Holme Park School, New Hutton

Holme Park School, Hill Top, New Hutton, Cumbria: Architectural Evaluation

Prior to the submission of an application by Applethwaite Ltd to convert Holme Park School, near Kendal, into dwellings, Greenlane Archaeology was commissioned to carry out an architectural evaluation of the building. Holme Park School, formerly known as Hill Top, is a Grade II Listed Building, and as the conversion work would be likely to involve extensive alterations to the building, an architectural evaluation was recommended prior to the submission of a planning application. The evaluation is intended provide background information about the development of the building, both in terms of its documentary history and physical structure, and would help determine those areas of significance within its fabric.

The earliest evidence for any form of settlement at Hill Top only dates to 1663, although it is undoubtedly the case that it pre-dates this. At this date the site was apparently occupied by several properties, probably all farms, although at least one is repeatedly referred to as a mansion. By the late 18th century two of these buildings, including the mansion, appear to have been amalgamated into a single residence, and it is likely that this was a substantial property. After passing through a succession of owners, the estate was acquired by Ralph Fisher in 1807. He and his decedents owned the house for three generations, and made a number of modifications and improvements to the earlier building. At least some of these were almost certainly carried out by the Websters of Kendal, a firm of well-known craftsmen and architects, famous for their marble chimneypieces. The Fishers did not always live in the house, however, and even attempted to sell it in 1818; by the late 1840s it was let, most likely in two or more parts. The property was subsequently acquired, in 1864, by the Earl of Bective, owner of Underley Hall, who also made a number of modifications. Within the house these were generally not substantial, but they did involve fashionable redecoration in an Arts and Crafts style, and major changes to the gardens. During the late 20th century the house became a school, and as a result a number of largely cosmetic alterations were made, principally comprising the addition of partition walls and insertion of new doors.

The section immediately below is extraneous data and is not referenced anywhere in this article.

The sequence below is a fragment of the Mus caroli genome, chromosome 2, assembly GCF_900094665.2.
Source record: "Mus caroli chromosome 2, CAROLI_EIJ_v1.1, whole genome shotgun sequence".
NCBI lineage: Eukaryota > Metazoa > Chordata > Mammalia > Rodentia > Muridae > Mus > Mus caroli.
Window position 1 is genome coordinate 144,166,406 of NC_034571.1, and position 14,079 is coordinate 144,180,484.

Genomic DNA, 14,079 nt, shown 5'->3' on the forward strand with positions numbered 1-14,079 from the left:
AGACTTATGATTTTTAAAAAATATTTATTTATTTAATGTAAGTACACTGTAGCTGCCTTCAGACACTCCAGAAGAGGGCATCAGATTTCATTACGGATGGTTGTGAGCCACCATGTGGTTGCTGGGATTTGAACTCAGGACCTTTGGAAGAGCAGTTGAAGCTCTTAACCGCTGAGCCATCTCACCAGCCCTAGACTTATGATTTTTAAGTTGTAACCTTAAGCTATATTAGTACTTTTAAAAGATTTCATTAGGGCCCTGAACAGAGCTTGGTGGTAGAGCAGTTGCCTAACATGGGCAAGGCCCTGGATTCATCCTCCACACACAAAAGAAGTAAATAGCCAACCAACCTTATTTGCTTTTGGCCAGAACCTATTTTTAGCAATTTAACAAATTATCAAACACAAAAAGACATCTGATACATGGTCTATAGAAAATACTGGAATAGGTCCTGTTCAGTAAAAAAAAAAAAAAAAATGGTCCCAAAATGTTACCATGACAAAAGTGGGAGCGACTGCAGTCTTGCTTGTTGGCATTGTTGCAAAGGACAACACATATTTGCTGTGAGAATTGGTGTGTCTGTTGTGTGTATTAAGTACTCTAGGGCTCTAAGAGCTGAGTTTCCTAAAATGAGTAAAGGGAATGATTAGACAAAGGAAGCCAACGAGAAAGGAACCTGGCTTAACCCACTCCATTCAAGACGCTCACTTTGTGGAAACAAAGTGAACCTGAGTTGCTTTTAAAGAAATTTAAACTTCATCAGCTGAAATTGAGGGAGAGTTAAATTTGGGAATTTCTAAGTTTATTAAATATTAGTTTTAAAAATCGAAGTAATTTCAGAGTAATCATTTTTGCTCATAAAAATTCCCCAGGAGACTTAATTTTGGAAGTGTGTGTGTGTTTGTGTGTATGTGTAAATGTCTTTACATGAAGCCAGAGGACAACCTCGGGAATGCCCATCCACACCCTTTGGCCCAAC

An examination of the building revealed which phase of alteration the different elements of the structure related to, and allowed an assessment of the significance of the building to be made. A total of five phases of building and alterations were revealed within the structure, although the principal surviving fabric and decoration is a mix of late 18th to early 19th century and late 19th century styles. Many of these are known or thought to be associated with well-known local architects, masons, and designers, including the Websters of Kendal and Thomas Mawson of Windermere. As a result, the building is an interesting mixture of styles added to an earlier core, and produced by some of the leading craftsmen of the area.

The full report is available on the Archaeology Data Service website: https://archaeologydataservice.ac.uk/archiveDS/archiveDownload?t=arch-700-1/dissemination/pdf/greenlan1-30988_1.pdf